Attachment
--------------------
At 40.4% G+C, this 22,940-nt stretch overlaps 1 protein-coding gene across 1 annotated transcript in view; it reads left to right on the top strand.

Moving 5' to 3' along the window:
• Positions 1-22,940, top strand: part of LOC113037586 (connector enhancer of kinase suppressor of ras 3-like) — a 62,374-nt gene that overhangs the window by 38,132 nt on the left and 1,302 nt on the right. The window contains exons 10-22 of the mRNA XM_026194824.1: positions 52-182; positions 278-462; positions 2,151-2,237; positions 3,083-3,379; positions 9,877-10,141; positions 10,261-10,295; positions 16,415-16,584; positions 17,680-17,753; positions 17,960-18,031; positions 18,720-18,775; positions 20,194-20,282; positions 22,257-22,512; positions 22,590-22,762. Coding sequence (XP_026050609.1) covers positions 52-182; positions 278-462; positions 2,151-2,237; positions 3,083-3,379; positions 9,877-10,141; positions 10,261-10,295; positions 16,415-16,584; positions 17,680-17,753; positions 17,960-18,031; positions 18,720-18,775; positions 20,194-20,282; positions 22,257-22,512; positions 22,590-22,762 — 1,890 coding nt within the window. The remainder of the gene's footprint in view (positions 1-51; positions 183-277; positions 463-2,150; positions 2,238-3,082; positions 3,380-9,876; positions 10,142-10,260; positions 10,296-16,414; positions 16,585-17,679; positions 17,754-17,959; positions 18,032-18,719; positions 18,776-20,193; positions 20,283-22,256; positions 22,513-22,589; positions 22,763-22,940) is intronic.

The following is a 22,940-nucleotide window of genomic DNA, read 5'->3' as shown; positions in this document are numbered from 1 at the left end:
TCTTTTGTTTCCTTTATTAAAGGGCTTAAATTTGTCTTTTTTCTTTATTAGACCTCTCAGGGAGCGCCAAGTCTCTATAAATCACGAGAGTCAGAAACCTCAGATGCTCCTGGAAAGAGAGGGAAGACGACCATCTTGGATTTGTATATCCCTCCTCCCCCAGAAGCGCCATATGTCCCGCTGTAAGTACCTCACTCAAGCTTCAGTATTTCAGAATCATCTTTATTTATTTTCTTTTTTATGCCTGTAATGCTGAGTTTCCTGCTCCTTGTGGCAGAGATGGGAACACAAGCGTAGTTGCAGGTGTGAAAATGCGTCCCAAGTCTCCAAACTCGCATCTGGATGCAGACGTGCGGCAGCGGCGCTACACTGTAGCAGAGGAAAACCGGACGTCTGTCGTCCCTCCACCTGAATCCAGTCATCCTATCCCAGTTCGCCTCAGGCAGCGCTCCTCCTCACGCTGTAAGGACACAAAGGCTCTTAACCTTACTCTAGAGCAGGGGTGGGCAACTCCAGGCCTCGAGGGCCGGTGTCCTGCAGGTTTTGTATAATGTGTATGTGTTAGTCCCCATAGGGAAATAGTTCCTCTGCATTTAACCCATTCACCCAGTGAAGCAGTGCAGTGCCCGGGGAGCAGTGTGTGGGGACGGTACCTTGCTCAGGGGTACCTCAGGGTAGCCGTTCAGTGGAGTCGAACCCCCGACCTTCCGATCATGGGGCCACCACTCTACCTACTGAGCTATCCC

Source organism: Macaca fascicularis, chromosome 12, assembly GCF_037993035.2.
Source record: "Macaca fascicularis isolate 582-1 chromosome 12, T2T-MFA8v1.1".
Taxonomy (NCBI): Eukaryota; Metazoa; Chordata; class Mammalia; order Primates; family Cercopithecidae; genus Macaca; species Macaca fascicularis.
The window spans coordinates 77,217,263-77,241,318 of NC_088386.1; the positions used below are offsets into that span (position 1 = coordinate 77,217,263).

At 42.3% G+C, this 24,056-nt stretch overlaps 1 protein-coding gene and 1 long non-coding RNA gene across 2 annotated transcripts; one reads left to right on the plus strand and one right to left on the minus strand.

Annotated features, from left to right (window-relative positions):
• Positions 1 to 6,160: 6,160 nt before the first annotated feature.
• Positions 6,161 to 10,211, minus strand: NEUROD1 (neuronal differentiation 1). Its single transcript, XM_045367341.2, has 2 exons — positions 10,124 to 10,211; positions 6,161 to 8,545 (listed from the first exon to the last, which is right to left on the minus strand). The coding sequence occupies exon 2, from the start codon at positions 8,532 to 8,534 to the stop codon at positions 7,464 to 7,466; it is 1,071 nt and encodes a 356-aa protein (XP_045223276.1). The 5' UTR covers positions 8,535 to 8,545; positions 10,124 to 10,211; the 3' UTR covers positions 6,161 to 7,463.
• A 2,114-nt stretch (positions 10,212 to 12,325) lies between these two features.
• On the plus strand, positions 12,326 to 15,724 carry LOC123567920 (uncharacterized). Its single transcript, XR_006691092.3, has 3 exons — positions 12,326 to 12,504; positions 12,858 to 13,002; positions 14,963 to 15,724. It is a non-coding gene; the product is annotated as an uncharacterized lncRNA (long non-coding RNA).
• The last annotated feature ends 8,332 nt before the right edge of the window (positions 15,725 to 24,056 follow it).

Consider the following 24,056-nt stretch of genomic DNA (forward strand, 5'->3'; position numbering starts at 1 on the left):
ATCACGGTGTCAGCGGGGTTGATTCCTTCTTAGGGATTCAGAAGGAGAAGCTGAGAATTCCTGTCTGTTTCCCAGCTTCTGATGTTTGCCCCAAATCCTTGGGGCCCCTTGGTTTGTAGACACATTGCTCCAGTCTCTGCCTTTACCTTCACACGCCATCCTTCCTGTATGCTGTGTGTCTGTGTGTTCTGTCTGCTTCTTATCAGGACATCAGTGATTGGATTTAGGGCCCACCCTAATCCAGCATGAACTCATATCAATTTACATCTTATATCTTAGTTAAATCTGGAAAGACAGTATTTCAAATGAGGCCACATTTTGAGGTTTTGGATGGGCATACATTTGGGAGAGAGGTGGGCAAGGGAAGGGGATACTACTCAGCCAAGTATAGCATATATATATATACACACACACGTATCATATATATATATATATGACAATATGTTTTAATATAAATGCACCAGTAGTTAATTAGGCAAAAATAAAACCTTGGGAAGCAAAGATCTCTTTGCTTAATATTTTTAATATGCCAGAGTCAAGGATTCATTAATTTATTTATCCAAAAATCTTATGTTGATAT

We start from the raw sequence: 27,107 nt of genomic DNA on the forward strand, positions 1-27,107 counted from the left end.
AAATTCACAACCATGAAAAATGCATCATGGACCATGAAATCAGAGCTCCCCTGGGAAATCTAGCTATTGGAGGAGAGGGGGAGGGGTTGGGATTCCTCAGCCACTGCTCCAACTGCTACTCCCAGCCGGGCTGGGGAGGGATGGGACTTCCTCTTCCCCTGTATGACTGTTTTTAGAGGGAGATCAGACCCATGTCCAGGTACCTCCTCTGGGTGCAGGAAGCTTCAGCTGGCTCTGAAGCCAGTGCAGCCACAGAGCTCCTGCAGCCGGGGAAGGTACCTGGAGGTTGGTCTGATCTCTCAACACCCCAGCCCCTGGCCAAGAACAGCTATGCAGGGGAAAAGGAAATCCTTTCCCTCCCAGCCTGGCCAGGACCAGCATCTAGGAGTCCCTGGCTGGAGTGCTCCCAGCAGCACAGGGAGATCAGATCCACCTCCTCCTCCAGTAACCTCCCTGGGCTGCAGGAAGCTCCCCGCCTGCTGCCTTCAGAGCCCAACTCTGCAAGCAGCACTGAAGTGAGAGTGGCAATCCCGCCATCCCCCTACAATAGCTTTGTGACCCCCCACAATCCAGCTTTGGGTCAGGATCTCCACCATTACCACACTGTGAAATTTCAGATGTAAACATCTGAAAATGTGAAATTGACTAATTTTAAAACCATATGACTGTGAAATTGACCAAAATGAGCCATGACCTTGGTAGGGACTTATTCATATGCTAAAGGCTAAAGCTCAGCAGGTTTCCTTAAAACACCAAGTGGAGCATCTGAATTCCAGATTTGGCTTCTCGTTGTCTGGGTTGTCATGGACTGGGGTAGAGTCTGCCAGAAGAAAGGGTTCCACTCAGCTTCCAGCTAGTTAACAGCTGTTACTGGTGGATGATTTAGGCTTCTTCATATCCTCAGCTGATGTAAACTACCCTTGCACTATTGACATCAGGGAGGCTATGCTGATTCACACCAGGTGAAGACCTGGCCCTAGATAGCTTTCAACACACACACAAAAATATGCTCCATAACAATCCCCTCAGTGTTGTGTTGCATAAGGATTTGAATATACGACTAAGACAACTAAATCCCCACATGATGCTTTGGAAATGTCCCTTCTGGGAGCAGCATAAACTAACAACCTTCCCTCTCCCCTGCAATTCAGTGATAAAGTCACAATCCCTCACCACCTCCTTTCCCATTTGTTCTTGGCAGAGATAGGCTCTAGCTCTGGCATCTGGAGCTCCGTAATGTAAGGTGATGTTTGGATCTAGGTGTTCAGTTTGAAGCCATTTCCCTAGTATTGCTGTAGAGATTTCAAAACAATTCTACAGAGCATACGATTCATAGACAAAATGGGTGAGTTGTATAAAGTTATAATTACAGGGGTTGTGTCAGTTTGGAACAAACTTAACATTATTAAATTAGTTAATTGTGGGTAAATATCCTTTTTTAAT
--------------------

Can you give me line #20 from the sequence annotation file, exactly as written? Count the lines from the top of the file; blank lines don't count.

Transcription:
AAATTCACAACCATGAAAAATGCATCATGGACCATGAAATCAGAGCTCCCCTGGGAAATCTAGCTATTGGAGGAGAGGGGGAGGGGTTGGGATTCCTCAGCCACTGCTCCAACTGCTACTCCCAGCCGGGCTGGGGAGGGATGGGACTTCCTCTTCCCCTGTATGACTGTTTTTAGAGGGAGATCAGACCCATGTCCAGGTACCTCCTCTGGGTGCAGGAAGCTTCAGCTGGCTCTGAAGCCAGTGCAGCCACAGAGCTCCTGCAGCCGGGGAAGGTACCTGGAGGTTGGTCTGATCTCTCAACACCCCAGCCCCTGGCCAAGAACAGCTATGCAGGGGAAAAGGAAATCCTTTCCCTCCCAGCCTGGCCAGGACCAGCATCTAGGAGTCCCTGGCTGGAGTGCTCCCAGCAGCACAGGGAGATCAGATCCACCTCCTCCTCCAGTAACCTCCCTGGGCTGCAGGAAGCTCCCCGCCTGCTGCCTTCAGAGCCCAACTCTGCAAGCAGCACTGAAGTGAGAGTGGCAATCCCGCCATCCCCCTACAATAGCTTTGTGACCCCCCACAATCCAGCTTTGGGTCAGGATCTCCACCATTACCACACTGTGAAATTTCAGATGTAAACATCTGAAAATGTGAAATTGACTAATTTTAAAACCATATGACTGTGAAATTGACCAAAATGAGCCATGACCTTGGTAGGGACTTATTCATATGCTAAAGGCTAAAGCTCAGCAGGTTTCCTTAAAACACCAAGTGGAGCATCTGAATTCCAGATTTGGCTTCTCGTTGTCTGGGTTGTCATGGACTGGGGTAGAGTCTGCCAGAAGAAAGGGTTCCACTCAGCTTCCAGCTAGTTAACAGCTGTTACTGGTGGATGATTTAGGCTTCTTCATATCCTCAGCTGATGTAAACTACCCTTGCACTATTGACATCAGGGAGGCTATGCTGATTCACACCAGGTGAAGACCTGGCCCTAGATAGCTTTCAACACACACACAAAAATATGCTCCATAACAATCCCCTCAGTGTTGTGTTGCATAAGGATTTGAATATACGACTAAGACAACTAAATCCCCACATGATGCTTTGGAAATGTCCCTTCTGGGAGCAGCATAAACTAACAACCTTCCCTCTCCCCTGCAATTCAGTGATAAAGTCACAATCCCTCACCACCTCCTTTCCCATTTGTTCTTGGCAGAGATAGGCTCTAGCTCTGGCATCTGGAGCTCCGTAATGTAAGGTGATGTTTGGATCTAGGTGTTCAGTTTGAAGCCATTTCCCTAGTATTGCTGTAGAGATTTCAAAACAATTCTACAGAGCATACGATTCATAGACAAAATGGGTGAGTTGTATAAAGTTATAATTACAGGGGTTGTGTCAGTTTGGAACAAACTTAACATTATTAAATTAGTTAATTGTGGGTAAATATCCTTTTTTAAT